Remember those late ’70s parties where costumed bobbysoxers and greasers hand jived like crazy? Any movie that inspires people to dress up and act silly must be enjoyable, and director Randal Kleiser’s nostalgic musical comedy doesn’t disappoint. The plot is simple and sweet: boy (John Travolta) and girl (Olivia Newton-John) fall in love during summer idyll, then part. They reunite by chance as seniors at Rydell High School, but can love overcome their differences? The addition of fast cars, rock & roll and hooligans with enough attitude to be interesting but not dangerous equals a toe-tapping trip to the 1950s of American myth.

This Is Spinal Tap
1984 • 1:23 • R
In this hysterical spoof, Rob Reiner plays documentary film director Marty DiBergi on the trail of the aging heavy metal rock band, Spinal Tap. Formed in rock’s fertile ’60s, the band has enjoyed success but is long past its zenith — something only the musicians seem not to notice. Sound familiar? At one point, the band plays at a USO base, until their instruments are fried by feedback from air traffic radio signals. Somehow, through trials and tribulations, Spinal Tap stays together and even enjoys a resurgence in Japan. What Reiner — who also directed this movie — calls a “rocumentary” is more aptly a “mockumentary,” poking fun at rock and roll, its stars, its fans and an entire era. If you’re a rock aficionado, this movie will delight with its countless references to real-life bands. If you just enjoy tapping your feet to the beat, the soundtrack of this cult classic will keep you humming for weeks — even if it is something like “Cups and Cakes” or “Sex Farm.”
— J. Alex Knoll

What you’ll find here are good stories colored by a full palette of emotions.

The Snows of Kilimanjaro
1952 • 1:54 • NR
What lures an American writer on African safari? Gregory Peck contemplates this question — and his life’s successes and failures — as he lies dying at the foot of Africa’s great mountain, Kilimanjaro. The gathering vultures and hyenas force him and his love (Susan Hayward) to face their ghosts, including Peck’s lost love (Ava Gardner). Based on the story by Ernest Hemingway, The Snows of Kilimanjaro looks at how humankind destroys the things they most cherish. The movie incorporates footage of wild herds of African game, including a graphic scene of a hunter killing a rhino — perhaps one reason why today’s movies use the disclaimer, “no animals were hurt in the making of this movie.”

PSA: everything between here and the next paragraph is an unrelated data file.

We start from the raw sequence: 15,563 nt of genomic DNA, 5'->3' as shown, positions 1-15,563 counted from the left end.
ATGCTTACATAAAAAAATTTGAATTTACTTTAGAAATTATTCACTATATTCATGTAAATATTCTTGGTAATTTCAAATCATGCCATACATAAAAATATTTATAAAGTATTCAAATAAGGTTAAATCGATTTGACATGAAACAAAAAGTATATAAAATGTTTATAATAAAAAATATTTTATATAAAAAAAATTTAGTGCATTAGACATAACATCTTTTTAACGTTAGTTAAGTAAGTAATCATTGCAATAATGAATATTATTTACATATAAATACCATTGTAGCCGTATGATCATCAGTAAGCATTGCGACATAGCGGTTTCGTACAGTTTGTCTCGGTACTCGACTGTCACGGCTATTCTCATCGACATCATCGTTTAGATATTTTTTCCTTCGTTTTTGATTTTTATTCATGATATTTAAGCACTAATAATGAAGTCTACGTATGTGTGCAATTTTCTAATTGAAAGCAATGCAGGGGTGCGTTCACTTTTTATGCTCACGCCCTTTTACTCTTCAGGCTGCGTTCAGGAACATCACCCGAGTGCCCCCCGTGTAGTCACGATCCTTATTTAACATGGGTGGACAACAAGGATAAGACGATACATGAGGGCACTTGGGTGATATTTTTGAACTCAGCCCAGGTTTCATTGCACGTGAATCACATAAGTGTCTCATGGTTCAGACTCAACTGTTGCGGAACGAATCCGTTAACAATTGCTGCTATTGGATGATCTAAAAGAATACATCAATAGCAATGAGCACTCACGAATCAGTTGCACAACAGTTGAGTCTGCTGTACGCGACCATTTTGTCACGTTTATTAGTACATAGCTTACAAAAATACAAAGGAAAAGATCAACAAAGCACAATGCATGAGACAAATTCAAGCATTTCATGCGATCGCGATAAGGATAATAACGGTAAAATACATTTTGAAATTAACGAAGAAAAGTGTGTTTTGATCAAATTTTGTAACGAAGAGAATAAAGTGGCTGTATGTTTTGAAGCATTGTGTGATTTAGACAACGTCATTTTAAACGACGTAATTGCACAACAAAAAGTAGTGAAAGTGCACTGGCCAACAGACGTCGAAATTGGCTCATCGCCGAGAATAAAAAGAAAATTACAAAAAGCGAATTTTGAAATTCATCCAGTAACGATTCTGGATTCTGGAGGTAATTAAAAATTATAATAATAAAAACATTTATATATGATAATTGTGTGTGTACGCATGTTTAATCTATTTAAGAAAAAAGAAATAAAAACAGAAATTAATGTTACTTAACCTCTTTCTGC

— Betsy Kehne

The Big Chill
1983 • 1:45 • R
College friends gather after one of their group commits suicide. The funeral grows into a weekend-long reunion as the friends ask why. Fifteen years after graduation, they have lost touch with each other and the people they had wanted to become. To a fantastic classic-rock soundtrack, the friends take drugs, tell their life stories since graduation and re-establish connections. Each returns to the world with a renewed sense of hope tempered by acceptance that life isn’t as easy as it was in college.
— Nancy Hoffmann

1996 • 1:38 • R
In this seamless union of drama, crime caper and black comedy, moviemaking Coen brothers (Joel directs, Ethan produces, both share screenwriting credit) pay homage and poke gentle fun at fellow native Minnesotans. Jerry (William H. Macy), a desperate man in serious financial trouble, hires two feckless criminals for a scheme to extort money from his wealthy father-in law. Plans quickly go wrong, and blood flows upon the frozen ground. Police chief Marge (Frances McDormand) pursues the dimwitted duo with Midwestern aplomb. Initially, all Fargo’s characters seem buffoonish with their funny way of talking, goofy-looking hats and obsession with the mundane details of life, but you’ll soon realize that the decent folks of Minnesota concern themselves with the best things in life.
— Kim Cammarata

In our global electronic village, the cinematic balance of trade is evening out as America imports movies, masters and styles — from farther abroad than England and France — that become our classics. Here are two that have merged with the culture and one in the avant garde.

Police Story
1988 • 1:32 • PG-13 • Hong Kong
Before Jackie Chan teamed up with Chris Rock for slick Hollywood productions, Chan was making martial arts movies that were smash hits with audiences all over Asia. Police Story marked Chan’s breakthrough into the U.S. Young police officer Kevin Chan tries to stop a ring of drug dealers, is assigned to protect a reluctant witness and gets in hot water with his girlfriend along the way. Chan’s charm lies in his self-deprecating humor and the physical comedy in his choreography. Police Story suffers at times from uneven pacing, and martial arts purists will be disappointed that the first major fight scene relies on guns instead of kicks. All in all, though, still a fun flick.
— April Falcon Doss

Life Is Beautiful
1998 • 1:56 • PG-13 • Italy